Council Introduces Ordinance To Address Business Signage Issue

Ordinance 2343 was introduced at the October 20th regular meeting of Mayor & Council which changed window coverage from 10% to 30% on signs. This, in part, was in response to issues raised when the town denied Rita Pharmacy their application to have a mural on one of their non-bearing windows (link to article).

Mayor Joseph Accardi offered some comments before the ordinance was voted on for introduction, “One of my concerns about all of our sign ordinances, about all of our lighting ordinances, about all of our downtown area ordinances is that I don’t think we’re coordinating them properly. I think the problem we have is that we are reactive in setting up our ordinances.”

The mayor then referred to Chatham’s sign ordinance which took two (2) years to develop, review, and propose. That ordinance was  vetoed by Chatham’s mayor in October.

“I’m not sure that this particular ordinance as it’s written right now – changing the percentage – is the absolute answer to the problem we have, “Mayor Accardi stated, “So while I’m willing to entertain it and move it forward at this point to hear what the MLUB has to say about it and then potentially bring it back here so we can study it further, I’m not sure that this is the ordinance that will resolve our problems.”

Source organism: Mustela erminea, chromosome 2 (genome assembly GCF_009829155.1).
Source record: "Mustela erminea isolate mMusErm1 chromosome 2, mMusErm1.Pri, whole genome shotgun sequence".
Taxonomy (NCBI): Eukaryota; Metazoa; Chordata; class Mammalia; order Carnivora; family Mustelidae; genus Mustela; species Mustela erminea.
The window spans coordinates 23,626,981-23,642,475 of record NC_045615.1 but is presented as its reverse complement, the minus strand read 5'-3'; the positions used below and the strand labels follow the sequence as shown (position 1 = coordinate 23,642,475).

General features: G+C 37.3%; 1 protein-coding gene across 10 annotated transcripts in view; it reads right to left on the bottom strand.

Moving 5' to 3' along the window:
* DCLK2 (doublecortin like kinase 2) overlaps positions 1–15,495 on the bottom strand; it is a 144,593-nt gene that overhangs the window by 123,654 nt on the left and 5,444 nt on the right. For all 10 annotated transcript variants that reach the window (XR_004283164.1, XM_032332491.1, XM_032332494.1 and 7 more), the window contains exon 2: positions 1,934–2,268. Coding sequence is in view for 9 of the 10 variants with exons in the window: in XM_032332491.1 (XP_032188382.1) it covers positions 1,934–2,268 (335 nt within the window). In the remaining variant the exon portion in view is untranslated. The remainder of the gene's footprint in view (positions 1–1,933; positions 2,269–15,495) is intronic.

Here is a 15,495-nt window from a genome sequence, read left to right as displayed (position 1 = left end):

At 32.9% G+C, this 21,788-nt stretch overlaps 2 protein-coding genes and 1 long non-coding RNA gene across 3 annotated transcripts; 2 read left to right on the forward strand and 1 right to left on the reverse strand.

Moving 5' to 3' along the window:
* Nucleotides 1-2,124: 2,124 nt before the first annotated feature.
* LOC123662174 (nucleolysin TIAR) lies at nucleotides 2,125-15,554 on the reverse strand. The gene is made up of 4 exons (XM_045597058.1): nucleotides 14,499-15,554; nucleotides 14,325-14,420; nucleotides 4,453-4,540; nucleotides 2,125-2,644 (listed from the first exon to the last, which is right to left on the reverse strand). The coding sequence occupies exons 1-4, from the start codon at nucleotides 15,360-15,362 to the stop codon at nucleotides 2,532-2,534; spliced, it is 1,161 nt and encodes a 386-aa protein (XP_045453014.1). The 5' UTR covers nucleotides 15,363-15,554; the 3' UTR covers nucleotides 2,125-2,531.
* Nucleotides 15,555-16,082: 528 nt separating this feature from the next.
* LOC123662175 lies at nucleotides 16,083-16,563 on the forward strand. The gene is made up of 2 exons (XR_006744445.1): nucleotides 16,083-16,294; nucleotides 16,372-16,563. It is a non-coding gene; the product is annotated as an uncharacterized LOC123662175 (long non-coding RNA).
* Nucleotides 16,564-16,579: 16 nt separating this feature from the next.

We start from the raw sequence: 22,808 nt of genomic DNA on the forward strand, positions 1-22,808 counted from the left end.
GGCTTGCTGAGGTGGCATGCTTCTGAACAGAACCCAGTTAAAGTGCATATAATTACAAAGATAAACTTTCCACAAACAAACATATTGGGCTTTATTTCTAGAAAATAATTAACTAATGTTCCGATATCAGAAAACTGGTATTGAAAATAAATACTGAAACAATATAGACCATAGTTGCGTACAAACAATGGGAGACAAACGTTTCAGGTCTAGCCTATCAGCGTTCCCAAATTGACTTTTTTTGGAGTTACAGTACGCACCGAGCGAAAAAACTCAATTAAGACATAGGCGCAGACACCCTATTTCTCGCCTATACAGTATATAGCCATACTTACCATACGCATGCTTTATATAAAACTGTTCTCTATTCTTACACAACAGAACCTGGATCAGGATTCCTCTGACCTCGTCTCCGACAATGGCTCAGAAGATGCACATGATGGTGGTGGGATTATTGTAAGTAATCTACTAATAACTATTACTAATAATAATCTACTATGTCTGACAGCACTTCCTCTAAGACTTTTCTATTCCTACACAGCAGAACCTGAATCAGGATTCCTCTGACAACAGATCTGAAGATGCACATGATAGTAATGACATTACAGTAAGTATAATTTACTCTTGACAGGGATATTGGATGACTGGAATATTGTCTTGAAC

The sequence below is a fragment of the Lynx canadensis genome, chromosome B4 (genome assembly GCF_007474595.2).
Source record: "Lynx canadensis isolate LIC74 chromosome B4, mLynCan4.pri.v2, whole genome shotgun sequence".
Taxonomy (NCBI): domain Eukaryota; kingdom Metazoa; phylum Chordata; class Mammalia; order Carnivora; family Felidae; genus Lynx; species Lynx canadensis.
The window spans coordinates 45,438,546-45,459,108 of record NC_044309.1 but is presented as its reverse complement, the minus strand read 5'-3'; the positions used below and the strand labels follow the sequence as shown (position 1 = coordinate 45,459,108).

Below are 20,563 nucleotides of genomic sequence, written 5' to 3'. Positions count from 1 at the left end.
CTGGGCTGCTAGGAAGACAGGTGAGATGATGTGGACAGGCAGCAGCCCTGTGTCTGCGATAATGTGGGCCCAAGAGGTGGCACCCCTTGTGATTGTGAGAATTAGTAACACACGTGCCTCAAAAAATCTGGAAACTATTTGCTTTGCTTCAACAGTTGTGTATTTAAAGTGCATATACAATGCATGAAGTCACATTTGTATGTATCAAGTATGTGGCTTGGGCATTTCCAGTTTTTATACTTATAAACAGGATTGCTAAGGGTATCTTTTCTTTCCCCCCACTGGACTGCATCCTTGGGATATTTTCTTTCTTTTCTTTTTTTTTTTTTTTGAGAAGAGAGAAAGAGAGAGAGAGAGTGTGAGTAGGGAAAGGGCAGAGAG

The mayor asked the governing body to review the borough’s downtown area and business ordinances while the current ordinance is worked on to, in his words, “Provide the friendly atmosphere that we keep talking about while we maintain the standards we are looking for.”

Mayor Accardi re-iterated that he did not have a problem with moving the ordinance forward but he thought that there are other issues that need to be addressed.

“We can’t have the domino effect where we change one thing and another thing causes a problem,” he said, “We really need to look at it in tota.”

3rd Ward Councilwoman Tanya Torres also commented, stating that she, 4th Ward Councilman Modesto Miranda, and Code Enforcement Officer Carl Pluchino had met to discuss signs and other ordinances that were either dated or should be in effect. She stated that Ordinance 2343 would put Roselle Park in line with Cranford which, according to the councilwoman, had a 25% coverage ordinance, and Westfield, which she recalled as having 30%.

“Although this is not a fix-all to everything I think this is a necessary change,” stated the councilwoman.

She concluded by stating that there were a number of other changes they did not want to rush on so they were not put forward yet.

The mayor added to the discussion by stating that he believed the implementation of the SID (Special Improvement District) would open better communication between businesses and council.

“There’s nothing more frustrating than to have an ordinance that was written in 1980 that’s been amended 342 times,” the mayor remarked, referring to numerous changes to existing ordinances, “Every time there’s a problem we make an amendment.”

The ordinance was approved for introduction unanimously and will now go to MLUB (Municipal Land Use Board) for a 45-day review.